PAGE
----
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Anna Mae Yu Lamentillo

Mar 15, 2024

Elliot Page shines in the improvised emotional landscape of ‘Close to You’

In a world where the silver screen is often dominated by high-octane blockbusters and formulaic narratives, Dominic Savage's "Close to You" emerges as a breath of fresh air. Elliot Page delivers a performance of such raw authenticity that it stands as a testament to the profound impact of unscripted storytelling. Opening the BFI Flare, London’s LGBTQIA+ film festival, this film is not just a cinematic experience but an emotional sojourn that echoes with the reverberations of real life.

Close to You" is a poignant exploration of identity, belonging, and the inexorable pull of one's origins. Page, in a role that mirrors aspects of his own journey, portrays Sam with a nuanced vulnerability that is nothing short of captivating. His return to his hometown, laden with the complexities of a past both tender and traumatic, unfolds with a palpable intensity that scripted films seldom achieve.

Dominic Savage, known for the groundbreaking "I Am..." anthology series, continues his foray into the intimately personal narratives with this film. The decision to forgo a traditional script allows for an organic evolution of character interactions that feel achingly real. Page's admission of the initial terror faced when stepping into this improvised space only serves to underscore the courage inherent in the film's creation.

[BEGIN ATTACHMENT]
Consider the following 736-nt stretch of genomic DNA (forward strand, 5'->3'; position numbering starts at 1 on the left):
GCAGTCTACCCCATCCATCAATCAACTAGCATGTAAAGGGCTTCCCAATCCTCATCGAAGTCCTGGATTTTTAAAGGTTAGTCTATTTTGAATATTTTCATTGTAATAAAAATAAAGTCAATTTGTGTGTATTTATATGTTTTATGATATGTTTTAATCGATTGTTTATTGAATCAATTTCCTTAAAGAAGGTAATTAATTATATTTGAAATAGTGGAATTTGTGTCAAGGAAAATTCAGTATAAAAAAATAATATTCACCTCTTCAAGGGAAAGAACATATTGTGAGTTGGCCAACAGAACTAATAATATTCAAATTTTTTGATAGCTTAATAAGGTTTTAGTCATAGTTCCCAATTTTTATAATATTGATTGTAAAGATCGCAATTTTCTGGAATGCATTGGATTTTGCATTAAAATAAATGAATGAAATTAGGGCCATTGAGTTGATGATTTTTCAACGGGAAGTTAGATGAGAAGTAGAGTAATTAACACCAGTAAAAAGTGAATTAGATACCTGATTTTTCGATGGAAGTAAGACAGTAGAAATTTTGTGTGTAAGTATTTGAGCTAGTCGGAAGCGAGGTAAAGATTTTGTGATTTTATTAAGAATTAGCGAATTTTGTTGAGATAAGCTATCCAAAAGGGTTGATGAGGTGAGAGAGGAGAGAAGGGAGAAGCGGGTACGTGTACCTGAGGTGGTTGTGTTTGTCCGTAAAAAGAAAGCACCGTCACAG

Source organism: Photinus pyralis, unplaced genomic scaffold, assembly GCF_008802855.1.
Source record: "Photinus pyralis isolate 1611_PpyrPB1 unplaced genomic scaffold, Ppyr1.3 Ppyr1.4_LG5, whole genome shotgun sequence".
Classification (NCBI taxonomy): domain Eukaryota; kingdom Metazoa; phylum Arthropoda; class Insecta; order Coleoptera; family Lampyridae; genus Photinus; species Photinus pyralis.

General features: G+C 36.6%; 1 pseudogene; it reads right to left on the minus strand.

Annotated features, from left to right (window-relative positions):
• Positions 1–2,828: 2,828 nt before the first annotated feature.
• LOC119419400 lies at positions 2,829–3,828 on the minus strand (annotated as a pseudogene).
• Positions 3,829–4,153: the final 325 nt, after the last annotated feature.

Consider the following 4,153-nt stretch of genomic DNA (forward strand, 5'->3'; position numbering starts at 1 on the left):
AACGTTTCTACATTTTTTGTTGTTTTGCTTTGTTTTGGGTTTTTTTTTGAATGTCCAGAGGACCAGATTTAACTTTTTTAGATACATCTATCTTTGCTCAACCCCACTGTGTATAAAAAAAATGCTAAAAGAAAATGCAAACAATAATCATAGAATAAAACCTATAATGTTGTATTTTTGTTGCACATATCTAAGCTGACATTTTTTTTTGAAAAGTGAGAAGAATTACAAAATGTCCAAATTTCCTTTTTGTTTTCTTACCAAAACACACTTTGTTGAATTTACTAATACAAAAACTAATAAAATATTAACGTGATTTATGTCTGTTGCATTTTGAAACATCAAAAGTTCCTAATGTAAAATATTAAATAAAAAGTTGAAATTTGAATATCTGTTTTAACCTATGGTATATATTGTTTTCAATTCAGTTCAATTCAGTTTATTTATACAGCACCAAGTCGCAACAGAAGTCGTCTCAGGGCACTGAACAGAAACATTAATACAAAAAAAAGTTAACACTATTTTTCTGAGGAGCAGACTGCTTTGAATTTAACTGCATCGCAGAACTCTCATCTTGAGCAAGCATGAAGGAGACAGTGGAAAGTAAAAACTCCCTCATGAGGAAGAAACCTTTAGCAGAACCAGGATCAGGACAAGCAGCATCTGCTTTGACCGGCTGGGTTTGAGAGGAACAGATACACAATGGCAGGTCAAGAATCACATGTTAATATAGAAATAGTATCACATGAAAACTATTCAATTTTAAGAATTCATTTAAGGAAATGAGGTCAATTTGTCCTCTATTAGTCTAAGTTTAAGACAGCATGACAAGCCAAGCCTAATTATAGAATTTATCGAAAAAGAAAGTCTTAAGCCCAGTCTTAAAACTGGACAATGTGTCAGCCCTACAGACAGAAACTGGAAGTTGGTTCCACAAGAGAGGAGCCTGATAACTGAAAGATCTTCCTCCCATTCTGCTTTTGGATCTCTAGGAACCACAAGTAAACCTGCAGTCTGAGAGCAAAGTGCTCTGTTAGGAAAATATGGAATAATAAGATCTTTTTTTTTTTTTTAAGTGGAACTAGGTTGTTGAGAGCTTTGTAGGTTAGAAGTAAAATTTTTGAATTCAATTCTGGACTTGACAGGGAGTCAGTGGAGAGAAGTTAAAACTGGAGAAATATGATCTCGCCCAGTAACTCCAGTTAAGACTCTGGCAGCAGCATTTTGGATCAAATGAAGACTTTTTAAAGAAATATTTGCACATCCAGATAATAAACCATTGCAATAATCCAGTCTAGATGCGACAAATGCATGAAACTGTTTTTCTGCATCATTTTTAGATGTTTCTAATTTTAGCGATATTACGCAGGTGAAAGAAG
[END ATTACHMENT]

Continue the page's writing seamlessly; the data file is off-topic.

The chemistry between Page and Hillary Baack is a delicate dance of unspoken histories and the shared experience of growing up with different battles. Their interactions, undefined by the rigid lines of a pre-written dialogue, allow the audience to witness a spectrum of emotions that are as genuine as they are spontaneous.

"Close to You" is not just Page's return to feature films since 2017; it is a homecoming to the intrinsic love of acting. The cathartic journey undertaken by both character and actor melds into a narrative that is as much about Sam's reconciliation with the past as it is about Page's rekindling of a forgotten passion for performance.

The film's improvised approach may not be for the faint-hearted, but it is precisely this raw, unfiltered progression that captivates and resonates. When the lines between actor and character blur, what emerges is a story told with an honesty that scripted cinema rarely achieves. "Close to You" stands as a powerful reminder that sometimes the most compelling stories are those that are allowed to write themselves.

In conclusion, "Close to You" is a film of unassuming strength, a quietly revolutionary piece that champions the beauty of authenticity. It is a poignant reminder that the most profound stories are often those that come from a place of truth, resonating with the experiences of those both on screen and in the audience. Elliot Page and Dominic Savage have crafted a film not just to be watched, but to be felt, a narrative that echoes long after the credits roll.

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